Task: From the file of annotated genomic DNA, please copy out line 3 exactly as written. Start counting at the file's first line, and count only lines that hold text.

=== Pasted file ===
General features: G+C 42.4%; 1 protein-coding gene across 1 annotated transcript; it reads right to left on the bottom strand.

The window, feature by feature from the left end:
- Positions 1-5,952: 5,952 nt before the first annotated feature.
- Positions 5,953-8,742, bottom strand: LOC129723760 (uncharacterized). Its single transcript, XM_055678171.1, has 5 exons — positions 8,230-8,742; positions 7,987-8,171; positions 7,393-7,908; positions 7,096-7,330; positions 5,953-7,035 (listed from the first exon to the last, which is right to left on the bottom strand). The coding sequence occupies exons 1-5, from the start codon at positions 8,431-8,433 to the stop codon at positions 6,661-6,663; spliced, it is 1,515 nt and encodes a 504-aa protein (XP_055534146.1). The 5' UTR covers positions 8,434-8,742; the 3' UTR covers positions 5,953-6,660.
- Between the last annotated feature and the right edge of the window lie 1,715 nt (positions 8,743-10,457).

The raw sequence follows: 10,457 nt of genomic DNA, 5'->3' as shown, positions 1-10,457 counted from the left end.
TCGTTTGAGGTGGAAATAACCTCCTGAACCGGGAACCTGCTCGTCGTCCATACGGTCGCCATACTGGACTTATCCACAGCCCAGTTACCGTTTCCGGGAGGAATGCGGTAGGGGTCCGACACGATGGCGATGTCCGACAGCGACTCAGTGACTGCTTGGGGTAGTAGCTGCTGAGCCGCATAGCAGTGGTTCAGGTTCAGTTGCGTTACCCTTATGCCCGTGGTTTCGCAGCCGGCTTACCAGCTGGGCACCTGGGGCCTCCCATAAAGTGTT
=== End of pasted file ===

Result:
- Positions 1-5,952: 5,952 nt before the first annotated feature.